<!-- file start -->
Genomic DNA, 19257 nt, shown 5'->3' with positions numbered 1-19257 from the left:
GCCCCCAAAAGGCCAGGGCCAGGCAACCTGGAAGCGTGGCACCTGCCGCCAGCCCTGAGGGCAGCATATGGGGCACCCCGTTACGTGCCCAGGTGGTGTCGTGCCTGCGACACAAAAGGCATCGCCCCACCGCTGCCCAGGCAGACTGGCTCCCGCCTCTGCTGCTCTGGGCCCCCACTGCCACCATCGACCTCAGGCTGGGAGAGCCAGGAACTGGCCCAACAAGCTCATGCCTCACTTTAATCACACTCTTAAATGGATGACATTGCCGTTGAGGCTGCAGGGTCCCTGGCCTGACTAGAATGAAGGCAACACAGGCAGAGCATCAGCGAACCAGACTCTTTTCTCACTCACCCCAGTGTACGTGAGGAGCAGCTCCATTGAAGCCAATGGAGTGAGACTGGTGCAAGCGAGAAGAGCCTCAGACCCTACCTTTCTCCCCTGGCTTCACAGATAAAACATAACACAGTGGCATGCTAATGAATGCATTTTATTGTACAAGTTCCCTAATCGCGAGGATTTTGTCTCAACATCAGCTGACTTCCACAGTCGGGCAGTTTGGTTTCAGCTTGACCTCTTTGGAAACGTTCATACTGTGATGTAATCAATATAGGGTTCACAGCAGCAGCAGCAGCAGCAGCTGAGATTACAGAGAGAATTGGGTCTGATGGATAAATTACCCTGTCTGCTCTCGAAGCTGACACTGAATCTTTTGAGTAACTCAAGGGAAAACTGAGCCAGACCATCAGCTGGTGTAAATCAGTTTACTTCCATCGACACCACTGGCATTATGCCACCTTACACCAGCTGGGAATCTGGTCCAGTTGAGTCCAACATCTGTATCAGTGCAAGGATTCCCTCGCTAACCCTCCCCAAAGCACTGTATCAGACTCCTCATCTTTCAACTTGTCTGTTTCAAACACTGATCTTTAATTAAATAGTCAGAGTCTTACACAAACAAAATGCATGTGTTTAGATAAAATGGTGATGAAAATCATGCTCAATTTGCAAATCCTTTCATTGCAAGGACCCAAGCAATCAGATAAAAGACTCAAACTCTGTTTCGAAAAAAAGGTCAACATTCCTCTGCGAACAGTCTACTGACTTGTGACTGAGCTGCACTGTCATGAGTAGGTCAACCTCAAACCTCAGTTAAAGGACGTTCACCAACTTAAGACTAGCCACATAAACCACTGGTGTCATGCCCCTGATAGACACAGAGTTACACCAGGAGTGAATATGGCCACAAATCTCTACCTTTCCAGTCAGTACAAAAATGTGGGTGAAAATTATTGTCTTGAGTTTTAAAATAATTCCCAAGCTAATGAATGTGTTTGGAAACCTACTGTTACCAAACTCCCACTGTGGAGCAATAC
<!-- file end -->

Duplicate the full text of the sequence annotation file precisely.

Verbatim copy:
Genomic DNA, 19257 nt, shown 5'->3' with positions numbered 1-19257 from the left:
GCCCCCAAAAGGCCAGGGCCAGGCAACCTGGAAGCGTGGCACCTGCCGCCAGCCCTGAGGGCAGCATATGGGGCACCCCGTTACGTGCCCAGGTGGTGTCGTGCCTGCGACACAAAAGGCATCGCCCCACCGCTGCCCAGGCAGACTGGCTCCCGCCTCTGCTGCTCTGGGCCCCCACTGCCACCATCGACCTCAGGCTGGGAGAGCCAGGAACTGGCCCAACAAGCTCATGCCTCACTTTAATCACACTCTTAAATGGATGACATTGCCGTTGAGGCTGCAGGGTCCCTGGCCTGACTAGAATGAAGGCAACACAGGCAGAGCATCAGCGAACCAGACTCTTTTCTCACTCACCCCAGTGTACGTGAGGAGCAGCTCCATTGAAGCCAATGGAGTGAGACTGGTGCAAGCGAGAAGAGCCTCAGACCCTACCTTTCTCCCCTGGCTTCACAGATAAAACATAACACAGTGGCATGCTAATGAATGCATTTTATTGTACAAGTTCCCTAATCGCGAGGATTTTGTCTCAACATCAGCTGACTTCCACAGTCGGGCAGTTTGGTTTCAGCTTGACCTCTTTGGAAACGTTCATACTGTGATGTAATCAATATAGGGTTCACAGCAGCAGCAGCAGCAGCAGCTGAGATTACAGAGAGAATTGGGTCTGATGGATAAATTACCCTGTCTGCTCTCGAAGCTGACACTGAATCTTTTGAGTAACTCAAGGGAAAACTGAGCCAGACCATCAGCTGGTGTAAATCAGTTTACTTCCATCGACACCACTGGCATTATGCCACCTTACACCAGCTGGGAATCTGGTCCAGTTGAGTCCAACATCTGTATCAGTGCAAGGATTCCCTCGCTAACCCTCCCCAAAGCACTGTATCAGACTCCTCATCTTTCAACTTGTCTGTTTCAAACACTGATCTTTAATTAAATAGTCAGAGTCTTACACAAACAAAATGCATGTGTTTAGATAAAATGGTGATGAAAATCATGCTCAATTTGCAAATCCTTTCATTGCAAGGACCCAAGCAATCAGATAAAAGACTCAAACTCTGTTTCGAAAAAAAGGTCAACATTCCTCTGCGAACAGTCTACTGACTTGTGACTGAGCTGCACTGTCATGAGTAGGTCAACCTCAAACCTCAGTTAAAGGACGTTCACCAACTTAAGACTAGCCACATAAACCACTGGTGTCATGCCCCTGATAGACACAGAGTTACACCAGGAGTGAATATGGCCACAAATCTCTACCTTTCCAGTCAGTACAAAAATGTGGGTGAAAATTATTGTCTTGAGTTTTAAAATAATTCCCAAGCTAATGAATGTGTTTGGAAACCTACTGTTACCAAACTCCCACTGTGGAGCAATAC